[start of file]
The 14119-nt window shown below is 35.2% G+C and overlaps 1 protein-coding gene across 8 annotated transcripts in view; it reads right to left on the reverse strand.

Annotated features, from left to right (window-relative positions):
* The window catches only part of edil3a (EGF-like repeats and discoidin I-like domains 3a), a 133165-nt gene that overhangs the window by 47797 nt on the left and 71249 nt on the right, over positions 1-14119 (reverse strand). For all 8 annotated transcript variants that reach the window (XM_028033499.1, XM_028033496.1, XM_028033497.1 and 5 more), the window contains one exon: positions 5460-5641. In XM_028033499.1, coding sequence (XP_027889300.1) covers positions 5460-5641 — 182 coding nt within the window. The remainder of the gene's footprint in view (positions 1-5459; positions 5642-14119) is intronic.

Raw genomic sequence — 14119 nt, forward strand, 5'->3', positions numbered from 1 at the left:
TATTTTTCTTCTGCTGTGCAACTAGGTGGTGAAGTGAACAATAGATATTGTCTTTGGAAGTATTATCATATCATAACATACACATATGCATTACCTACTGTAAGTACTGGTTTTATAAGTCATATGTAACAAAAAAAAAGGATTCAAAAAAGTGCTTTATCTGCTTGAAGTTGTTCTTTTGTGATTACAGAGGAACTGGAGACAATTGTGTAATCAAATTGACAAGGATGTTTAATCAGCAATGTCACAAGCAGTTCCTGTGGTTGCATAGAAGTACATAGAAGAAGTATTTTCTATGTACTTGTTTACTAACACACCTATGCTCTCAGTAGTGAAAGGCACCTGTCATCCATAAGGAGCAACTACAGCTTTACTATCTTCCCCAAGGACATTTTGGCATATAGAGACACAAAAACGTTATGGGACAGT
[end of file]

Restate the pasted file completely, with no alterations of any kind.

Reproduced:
The 14119-nt window shown below is 35.2% G+C and overlaps 1 protein-coding gene across 8 annotated transcripts in view; it reads right to left on the reverse strand.

Annotated features, from left to right (window-relative positions):
* The window catches only part of edil3a (EGF-like repeats and discoidin I-like domains 3a), a 133165-nt gene that overhangs the window by 47797 nt on the left and 71249 nt on the right, over positions 1-14119 (reverse strand). For all 8 annotated transcript variants that reach the window (XM_028033499.1, XM_028033496.1, XM_028033497.1 and 5 more), the window contains one exon: positions 5460-5641. In XM_028033499.1, coding sequence (XP_027889300.1) covers positions 5460-5641 — 182 coding nt within the window. The remainder of the gene's footprint in view (positions 1-5459; positions 5642-14119) is intronic.

Raw genomic sequence — 14119 nt, forward strand, 5'->3', positions numbered from 1 at the left:
TATTTTTCTTCTGCTGTGCAACTAGGTGGTGAAGTGAACAATAGATATTGTCTTTGGAAGTATTATCATATCATAACATACACATATGCATTACCTACTGTAAGTACTGGTTTTATAAGTCATATGTAACAAAAAAAAAGGATTCAAAAAAGTGCTTTATCTGCTTGAAGTTGTTCTTTTGTGATTACAGAGGAACTGGAGACAATTGTGTAATCAAATTGACAAGGATGTTTAATCAGCAATGTCACAAGCAGTTCCTGTGGTTGCATAGAAGTACATAGAAGAAGTATTTTCTATGTACTTGTTTACTAACACACCTATGCTCTCAGTAGTGAAAGGCACCTGTCATCCATAAGGAGCAACTACAGCTTTACTATCTTCCCCAAGGACATTTTGGCATATAGAGACACAAAAACGTTATGGGACAGT